Friday, June 24, 2011

Ending Federal Marijuana Prohibition Act of 2011

On June 23, 2011, U.S. Representatives Barney Frank (D-MA), Ron Paul (R-TX), Steve Cohen (D-TN), John Conyers (D-MICH.), Barbara Lee (D-CA) and Jared Polis (D-CO) introduced H.R. 2306, a bill to end the federal prohibition on the possession, cultivation, distribution, importation and exportation of marijuana.

This is a remarkable bill for several reasons. First, the bill would truly and completely decriminalize marijuana under federal law. Unlike state laws that reduce the penalty for possession of marijuana from a criminal offense to a summary offense or violation like a traffic offense, there would be no federal violation for possessing or growing marijuana. For example, it is not a federal offense to drive too fast on a federally-funded highway -- it is only a violation of state law. Under this bill, it becomes solely a matter of state law whether one can possess or grow or sell marijuana.

Second, by removing marijuana from the Controlled Substances Act, one of the major impediments to state medical marijuana laws would be removed! If enacted, there could no longer be any argument that the state medical marijuana law is in "conflict" with federal law. The bill does not address any issues of regulation of marijuana as a "drug" under the Federal Food, Drug, Cosmetic and Device Act.

Third, I can recall no bill introduced in Congress to end federal marijuana prohibition since the enactment of the 1937 Marijuana Tax Act effectively created marijuana prohibition. There may have been such a bill before I came to Washington in 1979, but I don't think so. And there certainly has not been such a bill since 1979 when there were still proposals to reduce the penalties for marijuana possession to a summary offense.

Fourth, the language of section 2 of the bill is fascinating. It is an almost word-for-word re-enactment of a famous bill from 1913, the Webb-Kenyon Act. That law, enacted over the veto of President William Howard Taft, was, curiously, a key political achievement of the "dry" forces in their drive to create alcohol prohibition. The Webb-Kenyon Act brought federal enforcement into support of state alcohol controls by making it a federal offense to bring alcohol into a state in violation of the state law. This was an early entry of federal law enforcement into the interstate commerce arena. President Taft vetoed it because he thought it was unconstitutional!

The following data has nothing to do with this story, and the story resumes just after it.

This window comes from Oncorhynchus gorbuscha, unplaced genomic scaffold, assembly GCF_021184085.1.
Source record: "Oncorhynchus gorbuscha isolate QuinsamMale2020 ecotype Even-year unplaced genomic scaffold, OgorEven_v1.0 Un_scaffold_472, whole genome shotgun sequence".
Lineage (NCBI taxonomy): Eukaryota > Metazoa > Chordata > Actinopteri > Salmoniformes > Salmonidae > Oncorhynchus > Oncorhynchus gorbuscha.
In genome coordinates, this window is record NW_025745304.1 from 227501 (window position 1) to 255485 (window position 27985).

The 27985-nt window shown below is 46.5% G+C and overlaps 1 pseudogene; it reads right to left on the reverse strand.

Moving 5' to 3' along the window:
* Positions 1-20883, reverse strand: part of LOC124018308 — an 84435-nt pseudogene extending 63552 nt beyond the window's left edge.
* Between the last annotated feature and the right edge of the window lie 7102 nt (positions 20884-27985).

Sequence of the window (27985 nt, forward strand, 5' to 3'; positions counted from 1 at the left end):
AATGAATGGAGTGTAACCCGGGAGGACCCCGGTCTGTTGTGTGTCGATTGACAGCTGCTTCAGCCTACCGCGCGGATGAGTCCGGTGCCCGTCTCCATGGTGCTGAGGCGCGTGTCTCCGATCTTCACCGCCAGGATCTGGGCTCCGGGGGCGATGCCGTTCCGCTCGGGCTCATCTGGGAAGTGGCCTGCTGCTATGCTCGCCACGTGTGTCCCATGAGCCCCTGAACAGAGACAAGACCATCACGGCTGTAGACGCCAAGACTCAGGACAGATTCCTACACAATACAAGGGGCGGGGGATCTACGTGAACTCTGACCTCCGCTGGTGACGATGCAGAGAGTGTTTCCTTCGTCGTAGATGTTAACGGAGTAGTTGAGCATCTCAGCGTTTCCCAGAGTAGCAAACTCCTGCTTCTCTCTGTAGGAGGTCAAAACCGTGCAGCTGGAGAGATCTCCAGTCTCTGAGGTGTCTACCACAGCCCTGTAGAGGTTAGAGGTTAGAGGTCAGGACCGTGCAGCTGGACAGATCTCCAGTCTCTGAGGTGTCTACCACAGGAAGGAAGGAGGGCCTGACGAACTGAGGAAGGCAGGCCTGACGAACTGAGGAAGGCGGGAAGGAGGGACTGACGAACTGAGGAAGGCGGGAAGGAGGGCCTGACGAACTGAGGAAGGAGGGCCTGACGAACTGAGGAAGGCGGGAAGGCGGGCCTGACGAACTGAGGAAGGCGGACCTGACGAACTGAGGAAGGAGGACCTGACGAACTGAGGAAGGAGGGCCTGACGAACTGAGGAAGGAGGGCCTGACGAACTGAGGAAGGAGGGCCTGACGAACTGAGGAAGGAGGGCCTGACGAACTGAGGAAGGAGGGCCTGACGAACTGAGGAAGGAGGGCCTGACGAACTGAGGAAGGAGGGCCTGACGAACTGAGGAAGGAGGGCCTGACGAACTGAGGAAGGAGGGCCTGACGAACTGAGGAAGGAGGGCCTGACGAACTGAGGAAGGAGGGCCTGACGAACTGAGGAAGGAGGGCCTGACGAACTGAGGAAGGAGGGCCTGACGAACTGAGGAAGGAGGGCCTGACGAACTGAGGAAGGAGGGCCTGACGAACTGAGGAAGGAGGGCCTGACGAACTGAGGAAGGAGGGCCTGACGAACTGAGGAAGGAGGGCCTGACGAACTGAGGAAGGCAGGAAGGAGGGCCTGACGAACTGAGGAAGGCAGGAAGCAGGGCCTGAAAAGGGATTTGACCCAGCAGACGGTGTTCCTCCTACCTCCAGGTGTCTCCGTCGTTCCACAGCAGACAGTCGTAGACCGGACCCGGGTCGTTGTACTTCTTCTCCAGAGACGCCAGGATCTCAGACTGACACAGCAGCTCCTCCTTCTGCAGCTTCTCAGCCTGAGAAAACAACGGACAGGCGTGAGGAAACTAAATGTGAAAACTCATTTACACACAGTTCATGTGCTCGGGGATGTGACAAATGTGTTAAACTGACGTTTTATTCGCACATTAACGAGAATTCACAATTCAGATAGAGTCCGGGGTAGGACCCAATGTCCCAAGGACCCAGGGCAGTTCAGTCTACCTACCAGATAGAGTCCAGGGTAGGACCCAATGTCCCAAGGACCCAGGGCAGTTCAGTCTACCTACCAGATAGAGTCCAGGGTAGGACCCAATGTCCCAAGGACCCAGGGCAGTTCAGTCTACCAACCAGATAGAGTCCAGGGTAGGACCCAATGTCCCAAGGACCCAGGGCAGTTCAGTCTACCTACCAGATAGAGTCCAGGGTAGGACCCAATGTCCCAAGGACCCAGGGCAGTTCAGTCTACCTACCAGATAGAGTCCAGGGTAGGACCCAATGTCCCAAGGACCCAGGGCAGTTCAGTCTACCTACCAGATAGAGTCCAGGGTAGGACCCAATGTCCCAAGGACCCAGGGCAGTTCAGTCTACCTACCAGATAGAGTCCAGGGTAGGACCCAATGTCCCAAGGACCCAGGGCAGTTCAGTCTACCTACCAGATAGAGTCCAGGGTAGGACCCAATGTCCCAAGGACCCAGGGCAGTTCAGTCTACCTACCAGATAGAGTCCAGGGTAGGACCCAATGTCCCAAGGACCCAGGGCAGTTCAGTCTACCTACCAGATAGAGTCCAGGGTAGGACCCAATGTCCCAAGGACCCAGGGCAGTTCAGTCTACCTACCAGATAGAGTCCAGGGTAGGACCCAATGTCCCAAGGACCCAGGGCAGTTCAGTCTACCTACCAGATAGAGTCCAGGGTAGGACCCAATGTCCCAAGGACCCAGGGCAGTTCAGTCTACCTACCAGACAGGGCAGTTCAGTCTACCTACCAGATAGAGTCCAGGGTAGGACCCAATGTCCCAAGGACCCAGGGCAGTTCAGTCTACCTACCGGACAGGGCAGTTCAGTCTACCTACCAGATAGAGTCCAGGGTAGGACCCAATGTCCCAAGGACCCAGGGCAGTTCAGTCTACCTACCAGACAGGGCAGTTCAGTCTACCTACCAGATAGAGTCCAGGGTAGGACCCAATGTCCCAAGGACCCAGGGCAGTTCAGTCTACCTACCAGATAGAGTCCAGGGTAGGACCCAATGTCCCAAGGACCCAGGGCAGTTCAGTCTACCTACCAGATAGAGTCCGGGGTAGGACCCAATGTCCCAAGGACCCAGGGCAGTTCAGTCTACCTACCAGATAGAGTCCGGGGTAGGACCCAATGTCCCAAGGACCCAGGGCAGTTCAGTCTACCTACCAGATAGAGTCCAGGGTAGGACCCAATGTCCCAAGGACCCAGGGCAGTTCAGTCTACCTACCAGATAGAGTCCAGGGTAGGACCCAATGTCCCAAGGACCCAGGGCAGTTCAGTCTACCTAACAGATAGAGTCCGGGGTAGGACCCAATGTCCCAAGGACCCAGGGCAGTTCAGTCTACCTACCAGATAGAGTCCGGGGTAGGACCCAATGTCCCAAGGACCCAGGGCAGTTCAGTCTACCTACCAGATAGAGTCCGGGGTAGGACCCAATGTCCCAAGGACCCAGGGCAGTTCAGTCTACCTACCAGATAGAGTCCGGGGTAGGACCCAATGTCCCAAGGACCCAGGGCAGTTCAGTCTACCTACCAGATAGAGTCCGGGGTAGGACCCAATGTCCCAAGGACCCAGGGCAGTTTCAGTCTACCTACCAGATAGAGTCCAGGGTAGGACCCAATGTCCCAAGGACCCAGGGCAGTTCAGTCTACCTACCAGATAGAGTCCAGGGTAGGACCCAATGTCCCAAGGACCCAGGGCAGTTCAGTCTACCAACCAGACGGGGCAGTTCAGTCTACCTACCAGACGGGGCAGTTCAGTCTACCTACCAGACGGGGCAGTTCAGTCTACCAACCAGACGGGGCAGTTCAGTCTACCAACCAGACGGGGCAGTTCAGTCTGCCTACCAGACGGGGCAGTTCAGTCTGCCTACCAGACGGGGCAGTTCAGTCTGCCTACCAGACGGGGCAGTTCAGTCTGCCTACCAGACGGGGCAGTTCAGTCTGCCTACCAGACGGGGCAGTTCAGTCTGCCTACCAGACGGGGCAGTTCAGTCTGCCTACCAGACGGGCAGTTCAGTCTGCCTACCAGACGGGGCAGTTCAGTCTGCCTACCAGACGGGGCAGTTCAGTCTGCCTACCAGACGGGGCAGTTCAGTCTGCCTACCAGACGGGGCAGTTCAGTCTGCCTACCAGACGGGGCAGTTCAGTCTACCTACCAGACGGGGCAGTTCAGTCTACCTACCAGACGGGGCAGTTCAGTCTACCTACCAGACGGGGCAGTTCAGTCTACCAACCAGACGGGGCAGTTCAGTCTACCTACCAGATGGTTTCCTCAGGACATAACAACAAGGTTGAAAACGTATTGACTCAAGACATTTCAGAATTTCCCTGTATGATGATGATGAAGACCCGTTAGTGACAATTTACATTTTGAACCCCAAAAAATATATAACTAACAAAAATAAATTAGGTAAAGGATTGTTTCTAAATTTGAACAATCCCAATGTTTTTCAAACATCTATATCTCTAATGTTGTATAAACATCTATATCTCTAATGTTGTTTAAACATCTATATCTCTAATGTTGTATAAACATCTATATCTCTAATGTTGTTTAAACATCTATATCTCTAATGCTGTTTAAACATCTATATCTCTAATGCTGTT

The Supreme Court upheld its constitutionality in 1917 in Clark Distilling Co. v. Western Maryland Railroad Co., 242 U.S. 320 (1917).

A question that the 1913 law created was whether states could become "bone-dry," and totally forbid the importation of alcohol to prevent possession and consumption of alcoholic beverages. Was this an interference by the States in "interstate commerce." It was upheld, and federal law enforcement could be enlisted to prosecute the shipment of alcohol into dry states.

In 2011, because of the global traffic in marijuana, this provision assures states that choose not to legalize marijuana, that federal resources will help them carry out their prohibitions regarding the interstate or international transportation of marijuana. The states would not be abandoned to having to fight the global traffic in marijuana by themselves if they want to continue to prohibit marijuana. This section would not authorize a federal prosecution for growing marijuana in a state, even when the state continues to prohibits marijuana.

Marijuana, in sum and substance, would be removed from the Controlled Substances Act!

The bill does not withdraw the U.S. from the United Nations Single Convention on Narcotics of 1961 and the other international treaties that purport to outlaw the non-medical use of Cannabis. But those treaties are not self-executing. The U.N. can't "enforce" violations of the treaties.

At this moment, the legislation has little immediate future. The Republican leadership of the House Committee on Energy and Commerce and the House Committee on the Judiciary to which the bill has been referred is unlikely to take up the bill. A companion bill has not been introduced in the U.S. Senate. The challenge for supporters of the bill is to get additional Members of the House of Representatives to co-sponsor the bill, to get newspaper editorial boards and columnists to endorse the bill, and to get the endorsement of the bill by a variety of organizations -- from police and medical organizations to Chambers of Commerce and Parent Teacher Associations.

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